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Our Impact

How we have progressed to change community perception


One of our first foray into ecosystem restoration. RUSHEBEYA- KANYABAHA WETLAND is a rare example of a major peatland in Rukiga,Uganda, manysmall wetlands hav been destroyed by draining with loss of the plants and animals therein. This one is special as it is right by a significant tourist area and so also has advocacy potential. Restoration cariedout also restored small patches to natural functioning . The wetland is in private and government ownership and had been drained and grazed for nearly 100 years. The natural hydrological functioning and ecology of the wetland remains compromised by the extensive network of deep channel drains, but even so, it is the best ecosystem floor wetland that remains in the Rukiga district. It is also highly visible from the highway, forming a significant part of the gateway to bwindi national park, Bwindi park is a sanctuary for colobus monkeys, chimpanzees, and many birds such as hornbills and turacos. It is most notable for the 400 gorillas, half of the world's population of the endangered mountain gorillas


How Gilbert, KIWOCEDU's Volunteer Piloted a restoration project in Rushebeya wetland community to save the Endagered Grey Crowned Crane around Rukiga landscape in south western Uganda

Agricultural encroachment in Rushebeya

Agricultural encroachment in Rushebeya

Impact of invasive trees and cattle rearing has disrupted the river banks and depleted it of fresh water and green zones that would have supported other species to breed and feed such as Grey Crowned Cranes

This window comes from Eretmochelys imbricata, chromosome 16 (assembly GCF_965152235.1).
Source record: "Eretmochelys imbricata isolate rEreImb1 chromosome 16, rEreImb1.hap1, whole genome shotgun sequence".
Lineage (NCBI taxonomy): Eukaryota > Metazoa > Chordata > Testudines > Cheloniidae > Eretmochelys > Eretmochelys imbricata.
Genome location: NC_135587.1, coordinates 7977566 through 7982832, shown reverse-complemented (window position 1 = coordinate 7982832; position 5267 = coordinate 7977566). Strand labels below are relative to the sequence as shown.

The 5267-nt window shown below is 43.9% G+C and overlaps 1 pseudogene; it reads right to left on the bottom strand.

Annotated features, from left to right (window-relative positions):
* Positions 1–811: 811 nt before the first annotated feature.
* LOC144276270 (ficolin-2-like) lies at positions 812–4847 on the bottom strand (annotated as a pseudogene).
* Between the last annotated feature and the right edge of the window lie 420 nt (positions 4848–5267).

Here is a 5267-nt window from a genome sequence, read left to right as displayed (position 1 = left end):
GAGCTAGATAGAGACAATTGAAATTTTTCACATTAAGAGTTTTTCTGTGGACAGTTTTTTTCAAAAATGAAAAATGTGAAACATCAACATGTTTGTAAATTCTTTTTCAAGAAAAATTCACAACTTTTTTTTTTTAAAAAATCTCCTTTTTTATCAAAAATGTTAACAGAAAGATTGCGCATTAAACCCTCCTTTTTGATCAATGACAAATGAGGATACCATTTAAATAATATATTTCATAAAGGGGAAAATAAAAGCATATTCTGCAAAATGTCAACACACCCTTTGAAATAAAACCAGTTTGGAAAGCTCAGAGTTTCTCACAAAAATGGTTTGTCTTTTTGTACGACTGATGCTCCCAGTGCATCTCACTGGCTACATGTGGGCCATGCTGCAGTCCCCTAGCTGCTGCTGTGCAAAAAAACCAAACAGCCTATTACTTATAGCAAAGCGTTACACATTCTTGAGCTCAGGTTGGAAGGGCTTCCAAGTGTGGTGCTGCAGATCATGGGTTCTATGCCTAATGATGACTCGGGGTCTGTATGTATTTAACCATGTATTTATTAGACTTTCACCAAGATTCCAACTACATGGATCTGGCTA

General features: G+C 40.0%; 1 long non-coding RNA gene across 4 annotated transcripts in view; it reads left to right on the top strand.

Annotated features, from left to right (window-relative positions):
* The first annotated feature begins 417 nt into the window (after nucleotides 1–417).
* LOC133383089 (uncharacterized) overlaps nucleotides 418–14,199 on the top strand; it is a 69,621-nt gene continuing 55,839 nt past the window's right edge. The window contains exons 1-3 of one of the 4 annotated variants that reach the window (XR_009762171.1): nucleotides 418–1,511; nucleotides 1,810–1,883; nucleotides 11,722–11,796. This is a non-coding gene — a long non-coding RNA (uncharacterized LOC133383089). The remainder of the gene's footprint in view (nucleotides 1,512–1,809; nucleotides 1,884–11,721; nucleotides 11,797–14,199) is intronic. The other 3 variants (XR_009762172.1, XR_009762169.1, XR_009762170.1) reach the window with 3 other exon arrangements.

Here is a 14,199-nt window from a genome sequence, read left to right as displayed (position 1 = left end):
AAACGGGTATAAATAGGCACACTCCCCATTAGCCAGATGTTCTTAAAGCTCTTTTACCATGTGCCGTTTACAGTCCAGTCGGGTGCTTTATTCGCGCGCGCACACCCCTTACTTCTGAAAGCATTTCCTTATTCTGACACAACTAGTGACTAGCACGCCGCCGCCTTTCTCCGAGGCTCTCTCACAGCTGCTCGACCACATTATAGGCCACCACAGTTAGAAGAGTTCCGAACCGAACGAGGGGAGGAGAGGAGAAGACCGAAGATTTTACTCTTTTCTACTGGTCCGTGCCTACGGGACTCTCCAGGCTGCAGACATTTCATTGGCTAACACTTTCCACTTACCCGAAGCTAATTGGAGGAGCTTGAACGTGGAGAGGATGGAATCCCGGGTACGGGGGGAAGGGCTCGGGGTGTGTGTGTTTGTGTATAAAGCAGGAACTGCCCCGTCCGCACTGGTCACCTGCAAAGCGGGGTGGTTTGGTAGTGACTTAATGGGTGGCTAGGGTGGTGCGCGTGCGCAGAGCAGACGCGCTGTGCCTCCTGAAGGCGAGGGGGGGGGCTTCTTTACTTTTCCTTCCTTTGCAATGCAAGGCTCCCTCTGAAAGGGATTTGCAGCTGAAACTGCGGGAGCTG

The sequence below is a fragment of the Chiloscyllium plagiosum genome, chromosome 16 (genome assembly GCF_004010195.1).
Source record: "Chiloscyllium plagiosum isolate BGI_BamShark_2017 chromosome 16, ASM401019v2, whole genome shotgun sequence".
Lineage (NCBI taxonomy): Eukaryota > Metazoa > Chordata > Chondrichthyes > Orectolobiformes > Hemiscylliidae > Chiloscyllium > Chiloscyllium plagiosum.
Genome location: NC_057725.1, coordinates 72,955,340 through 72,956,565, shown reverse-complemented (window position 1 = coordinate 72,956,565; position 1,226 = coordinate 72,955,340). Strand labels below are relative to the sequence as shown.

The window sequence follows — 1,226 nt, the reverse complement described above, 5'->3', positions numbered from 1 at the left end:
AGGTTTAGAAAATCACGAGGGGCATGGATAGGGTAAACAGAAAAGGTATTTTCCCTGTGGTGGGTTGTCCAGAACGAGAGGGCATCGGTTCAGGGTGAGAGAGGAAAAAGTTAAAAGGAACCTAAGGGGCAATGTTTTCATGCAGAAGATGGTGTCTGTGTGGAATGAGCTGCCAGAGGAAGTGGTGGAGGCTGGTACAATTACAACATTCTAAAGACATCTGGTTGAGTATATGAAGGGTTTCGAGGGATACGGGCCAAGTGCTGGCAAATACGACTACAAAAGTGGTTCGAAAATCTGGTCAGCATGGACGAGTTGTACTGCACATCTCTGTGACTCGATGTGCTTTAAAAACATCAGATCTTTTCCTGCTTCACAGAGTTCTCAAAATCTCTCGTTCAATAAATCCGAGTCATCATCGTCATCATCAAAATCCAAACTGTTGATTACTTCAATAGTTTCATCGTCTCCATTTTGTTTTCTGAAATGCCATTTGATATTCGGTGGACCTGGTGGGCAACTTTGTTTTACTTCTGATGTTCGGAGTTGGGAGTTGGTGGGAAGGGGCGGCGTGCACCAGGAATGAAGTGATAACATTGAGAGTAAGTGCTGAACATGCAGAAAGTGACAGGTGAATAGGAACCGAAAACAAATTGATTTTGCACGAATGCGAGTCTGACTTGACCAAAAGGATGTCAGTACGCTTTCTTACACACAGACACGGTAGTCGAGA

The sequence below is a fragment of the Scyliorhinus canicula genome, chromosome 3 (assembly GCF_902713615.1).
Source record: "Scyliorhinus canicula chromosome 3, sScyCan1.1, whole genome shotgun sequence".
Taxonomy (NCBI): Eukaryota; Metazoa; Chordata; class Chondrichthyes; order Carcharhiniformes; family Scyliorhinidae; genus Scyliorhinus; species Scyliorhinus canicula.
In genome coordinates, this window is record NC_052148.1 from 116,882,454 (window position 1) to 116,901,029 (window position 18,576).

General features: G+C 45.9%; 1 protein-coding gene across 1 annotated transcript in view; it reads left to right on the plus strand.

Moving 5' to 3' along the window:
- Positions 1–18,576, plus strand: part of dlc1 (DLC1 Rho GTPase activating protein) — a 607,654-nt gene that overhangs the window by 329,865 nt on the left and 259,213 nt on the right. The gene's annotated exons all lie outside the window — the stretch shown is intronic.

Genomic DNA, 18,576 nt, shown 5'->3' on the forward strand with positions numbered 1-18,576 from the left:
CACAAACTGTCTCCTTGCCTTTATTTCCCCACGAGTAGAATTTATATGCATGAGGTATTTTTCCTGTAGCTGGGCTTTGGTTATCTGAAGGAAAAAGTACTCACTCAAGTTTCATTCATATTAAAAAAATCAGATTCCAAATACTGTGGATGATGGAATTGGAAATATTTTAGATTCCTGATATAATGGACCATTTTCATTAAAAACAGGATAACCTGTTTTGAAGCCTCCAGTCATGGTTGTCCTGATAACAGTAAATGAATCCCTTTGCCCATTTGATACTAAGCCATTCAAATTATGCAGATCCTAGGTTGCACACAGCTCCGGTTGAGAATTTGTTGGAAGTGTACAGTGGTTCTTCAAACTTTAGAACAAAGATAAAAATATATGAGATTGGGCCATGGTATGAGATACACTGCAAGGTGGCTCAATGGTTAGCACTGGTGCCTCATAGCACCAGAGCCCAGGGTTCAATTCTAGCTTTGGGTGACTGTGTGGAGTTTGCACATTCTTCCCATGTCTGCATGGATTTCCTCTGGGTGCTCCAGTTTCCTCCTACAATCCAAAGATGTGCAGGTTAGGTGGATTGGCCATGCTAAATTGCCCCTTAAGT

2 years later of Our environmental Impact

Outtermost impact to communities

Gilbert Tayebwa demonstrates how to restore the wetland with Papyrus

 small buffer that still exists after restoration

Part of the Rushebeya Wetland after two years of sensitizing wetland adjascent farmers to leave atleast green zones for safer species breeding and feeding

farmers still need to be engaged to maintain and expand the green zone initially restored to enable cranes and other wetland animals feed and breed successfully

GCC

Grey Crowned Crane( Balearica regulorum)

Rushebeya- Kanyabaha wetland is in southwestern Uganda in the Rukiga district. Rukiga is located in one of the steep-sloped landscape areas of Uganda with an altitude of more than 2000meters above sea level. The wetland inhabits one of the highest breeding pairs and numbers of an endangered species of birds called the Grey Crowned Cranes.

Grey Crowned Cranes serve a role as umbrella species at a broader ecosystem perspective. Societies around the globe have become increasingly aware of the value of biodiversity and healthy ecosystems, particularly related to wetlands .Unfortunately, despite being the most abundant species of the African cranes, a decline in its population has occurred due to degradation of their habitat by human developments, hunting, egg-collection and poisoning among others. In fact, the Red List of Threatened Species,IUCN has listed the Grey Crowned-crane as endangered. This means that if no serious measures are taken to reverse this trend, we might see the cranes pushed closer to extinction.

Working with already established community groups that have a known profile and objectives at the local governance and are directly accessing the degraded areas of Rushebeya wetland, have opinions and the will to act, and contribute towards causing change is crucial.


However, for Restoration to be more effective, there is need to offer incentives such as Conservation agreements or revolving loans or alternantive livelihoods such as cows,goats, wetland edge gardening greening initiatives to enable people sustainably utilize the wetland.This project was only piloted because of lack of financial support.

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